Advice I'd give myself if I was starting out as a mammy again

Advice I'd give myself if I was starting out as a mammy again

Blogger and mammy Ruth Chambers' weekly take on toddler and parenting dramas

My sister-in-law and her husband welcomed their fourth child into the world last week. A perfect little girl. She’s the youngest of four so my sister-in-law is well versed in being a mammy.

I am too. I might have half the amount of children she does but I have four years under my belt. Sometimes I feel like I’m winging it, which I probably am but when I think back to the early days with Aidan, I laugh at some of my carry on.

So now, in retrospect, here a few bits of advice I’d give myself.

1. Don’t buy a load of useless stuff

I think this is one piece of advice that a lot of seasoned parents would give new or expectant parents. I bought some amount of useless stuff before Aidan was born and during his early months. A top and tail basin; a swaddle pod; 59 cellular blankets; and that book, What to Expect, the First Year.

2. You can seriously do without a top and tail basin!

First up any old bowl will do as a top and tail basin. A cellular blanket or a simple muslin will swaddle a baby, you do not need a strange looking suit with a zip in it to wrap your baba up like a burrito. And speaking of cellular blankets, I swear I could have opened a cellular blanket shop when Aidan arrived! My hotpress was heaving with them! Anyone in the market for cellular blankets?!

3. Be somewhat flexible/relax

Now I am fully aware baby comes first and routine is important but I took it to a whole new level! So after a few months of his life I decided Aidan needed a routine. Pretty normal you would think. I decided on a 7am rising time for him, a nap at 11am, up at 1pm, another nap at 3pm to 5pm and lights out for the night at 7pm. It worked too. Aidan was some wee man to sleep. However, I insisted that every single nap he took had to be in his cot, at home with the curtains pulled. I didn’t deviate from it. I ran errands during his very few waking hours. I used to break in to a cold sweat at 2.50pm if I was still at the checkout in Tesco. I’m going to be late home for his nap, I thought to myself. His whole routine would be thrown out of sync forever or at least that’s what my mad mind used to tell me. I frequently missed out on things, like a cup of coffee with a friend or a walk in the park with a friend because I was so anal about getting him and into his cot.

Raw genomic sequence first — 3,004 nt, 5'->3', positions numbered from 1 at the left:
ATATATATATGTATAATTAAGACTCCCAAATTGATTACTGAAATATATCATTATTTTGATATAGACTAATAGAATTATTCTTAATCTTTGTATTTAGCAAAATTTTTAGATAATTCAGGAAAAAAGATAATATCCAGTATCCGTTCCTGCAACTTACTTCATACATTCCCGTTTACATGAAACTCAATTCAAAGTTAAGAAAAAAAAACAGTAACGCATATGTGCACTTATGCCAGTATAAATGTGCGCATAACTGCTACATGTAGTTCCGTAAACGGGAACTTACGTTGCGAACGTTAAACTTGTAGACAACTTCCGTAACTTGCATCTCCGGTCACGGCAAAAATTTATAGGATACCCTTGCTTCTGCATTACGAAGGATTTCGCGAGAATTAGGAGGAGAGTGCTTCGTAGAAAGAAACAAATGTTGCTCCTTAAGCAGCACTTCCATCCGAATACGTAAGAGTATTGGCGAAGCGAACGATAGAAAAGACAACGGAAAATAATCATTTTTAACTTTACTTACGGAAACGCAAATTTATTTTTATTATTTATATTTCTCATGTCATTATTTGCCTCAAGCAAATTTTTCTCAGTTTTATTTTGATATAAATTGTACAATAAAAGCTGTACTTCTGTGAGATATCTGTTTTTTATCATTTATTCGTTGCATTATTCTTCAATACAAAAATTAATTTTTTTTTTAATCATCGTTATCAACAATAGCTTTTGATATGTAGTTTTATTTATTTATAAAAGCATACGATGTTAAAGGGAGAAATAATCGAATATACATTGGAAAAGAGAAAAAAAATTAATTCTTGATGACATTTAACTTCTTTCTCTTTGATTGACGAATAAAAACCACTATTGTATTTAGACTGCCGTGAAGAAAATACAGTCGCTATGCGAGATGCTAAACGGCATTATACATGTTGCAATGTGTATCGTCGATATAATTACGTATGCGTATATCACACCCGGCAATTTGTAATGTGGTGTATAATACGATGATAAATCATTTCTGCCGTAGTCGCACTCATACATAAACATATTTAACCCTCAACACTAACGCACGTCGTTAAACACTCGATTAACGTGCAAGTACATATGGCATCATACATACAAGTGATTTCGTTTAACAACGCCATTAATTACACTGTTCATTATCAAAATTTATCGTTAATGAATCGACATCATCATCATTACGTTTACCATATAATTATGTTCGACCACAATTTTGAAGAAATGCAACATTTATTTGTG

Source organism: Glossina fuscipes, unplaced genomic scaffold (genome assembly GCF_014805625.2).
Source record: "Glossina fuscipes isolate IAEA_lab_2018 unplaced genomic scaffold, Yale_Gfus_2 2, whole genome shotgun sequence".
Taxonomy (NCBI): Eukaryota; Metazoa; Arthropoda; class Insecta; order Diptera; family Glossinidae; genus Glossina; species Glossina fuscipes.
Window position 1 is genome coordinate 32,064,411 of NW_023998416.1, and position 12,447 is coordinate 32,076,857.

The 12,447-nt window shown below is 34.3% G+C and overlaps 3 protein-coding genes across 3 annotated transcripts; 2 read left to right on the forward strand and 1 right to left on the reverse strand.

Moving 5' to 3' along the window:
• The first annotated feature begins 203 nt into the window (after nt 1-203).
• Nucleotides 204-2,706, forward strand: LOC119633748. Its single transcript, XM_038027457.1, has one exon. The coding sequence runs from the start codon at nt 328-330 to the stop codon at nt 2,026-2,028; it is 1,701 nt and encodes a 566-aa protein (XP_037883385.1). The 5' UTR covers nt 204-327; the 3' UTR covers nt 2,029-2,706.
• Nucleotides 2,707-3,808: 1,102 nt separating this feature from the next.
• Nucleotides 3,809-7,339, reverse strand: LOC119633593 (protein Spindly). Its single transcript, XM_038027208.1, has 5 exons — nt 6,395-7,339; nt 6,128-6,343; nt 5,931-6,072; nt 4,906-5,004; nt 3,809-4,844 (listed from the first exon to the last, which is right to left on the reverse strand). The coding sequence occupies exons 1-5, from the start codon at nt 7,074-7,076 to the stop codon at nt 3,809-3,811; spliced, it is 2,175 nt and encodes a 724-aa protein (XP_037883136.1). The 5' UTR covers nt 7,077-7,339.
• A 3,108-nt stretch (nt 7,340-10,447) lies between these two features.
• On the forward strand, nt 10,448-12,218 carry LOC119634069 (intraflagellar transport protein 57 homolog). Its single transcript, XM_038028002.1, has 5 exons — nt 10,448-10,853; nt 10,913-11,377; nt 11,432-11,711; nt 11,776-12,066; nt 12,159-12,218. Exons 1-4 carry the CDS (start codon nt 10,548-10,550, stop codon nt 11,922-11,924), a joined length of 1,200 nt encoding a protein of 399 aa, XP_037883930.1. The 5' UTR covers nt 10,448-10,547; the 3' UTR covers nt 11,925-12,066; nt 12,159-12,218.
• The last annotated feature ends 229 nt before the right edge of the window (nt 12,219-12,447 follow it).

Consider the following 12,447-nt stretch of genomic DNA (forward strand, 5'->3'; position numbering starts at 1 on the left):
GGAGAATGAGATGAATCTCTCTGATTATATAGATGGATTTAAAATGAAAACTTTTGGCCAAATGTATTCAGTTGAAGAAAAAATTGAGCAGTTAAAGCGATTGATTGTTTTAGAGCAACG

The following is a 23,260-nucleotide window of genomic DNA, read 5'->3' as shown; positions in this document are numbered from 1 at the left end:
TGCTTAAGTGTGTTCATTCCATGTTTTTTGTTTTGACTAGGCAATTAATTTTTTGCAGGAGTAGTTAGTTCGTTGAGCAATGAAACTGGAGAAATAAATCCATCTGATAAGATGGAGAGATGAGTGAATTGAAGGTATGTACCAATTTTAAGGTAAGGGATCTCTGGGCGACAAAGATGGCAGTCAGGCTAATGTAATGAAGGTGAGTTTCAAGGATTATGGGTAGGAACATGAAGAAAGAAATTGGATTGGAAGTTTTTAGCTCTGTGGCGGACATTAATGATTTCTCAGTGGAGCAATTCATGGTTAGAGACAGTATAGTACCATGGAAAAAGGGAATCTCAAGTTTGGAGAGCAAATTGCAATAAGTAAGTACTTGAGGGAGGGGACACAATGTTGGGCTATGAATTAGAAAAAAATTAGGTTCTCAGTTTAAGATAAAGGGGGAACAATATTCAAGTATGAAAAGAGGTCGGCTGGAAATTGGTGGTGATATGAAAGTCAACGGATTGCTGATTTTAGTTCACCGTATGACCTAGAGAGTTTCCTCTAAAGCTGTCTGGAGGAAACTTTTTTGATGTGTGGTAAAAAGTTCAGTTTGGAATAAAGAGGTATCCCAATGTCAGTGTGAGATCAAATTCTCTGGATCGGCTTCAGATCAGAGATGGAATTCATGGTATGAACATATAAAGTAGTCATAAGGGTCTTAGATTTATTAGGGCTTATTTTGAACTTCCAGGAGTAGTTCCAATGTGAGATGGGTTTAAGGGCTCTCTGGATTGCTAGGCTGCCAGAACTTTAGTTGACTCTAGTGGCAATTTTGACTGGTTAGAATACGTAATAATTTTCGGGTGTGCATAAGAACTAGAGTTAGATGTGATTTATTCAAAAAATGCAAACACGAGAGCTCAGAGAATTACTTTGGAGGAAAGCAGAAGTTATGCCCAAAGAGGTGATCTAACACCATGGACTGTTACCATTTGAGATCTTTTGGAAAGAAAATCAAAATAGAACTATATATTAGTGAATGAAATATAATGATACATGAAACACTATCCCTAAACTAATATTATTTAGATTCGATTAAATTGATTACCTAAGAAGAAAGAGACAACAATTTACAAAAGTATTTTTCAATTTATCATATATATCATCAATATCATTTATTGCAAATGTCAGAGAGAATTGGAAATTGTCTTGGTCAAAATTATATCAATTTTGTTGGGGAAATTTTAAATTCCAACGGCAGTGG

I will admit the routine was good for him but I should have relaxed a bit on it. I should have allowed him the odd nap in his buggy or in his car seat and saved myself all the stressing and rushing!

4. Don’t rush things

For some strange reason I was always willing the next big step to come. Like weaning for example. The World Health Organisation recommends waiting until a baby is six months old to introduce solids. There are articles out there that will tell you it’s fine to do it from 17 weeks. So the minute Aidan turned 17 weeks I got the hand blender out and I pressed on! Now it hasn’t done him any harm but two more months of just bottles would have been way easier. I put so much pressure on myself batch cooking and Annabel Karmel-ing him up to his eyeballs. Second time round Sarah done baby-led weaning from six months on and it was so much easier. Not to mention so much more relaxed.

5. They don’t need shoes

Seriously, why would a tiny human, who can’t walk and lies on the flat of his or her back, have a need for shoes?! I wasn’t of the same thinking four years ago though. I got so sucked in my cute pram shoes and ‘invested’ in many pairs. Nine times out of ten he kicked them off and half of them fell out of the buggy and were never to be seen again. Believe me, they may be cute, but they are more hassle than they are worth.

6. It’s no big deal if he sleeps on his belly

Aidan, after a couple of months, decided lying on his back was not a comfortable sleeping position and used to flip over on his belly. Well, it totally freaked me out. There were nights I lay in his room monitoring his movements. When he turned I used to flip him back. In the morning I always found him back on his belly. Do you know what? He was grand. Not a bother on him. He’s lived to tell the tale. Don’t worry too much about it!

So if you were to rewind time, what would you tell yourself as a new parent?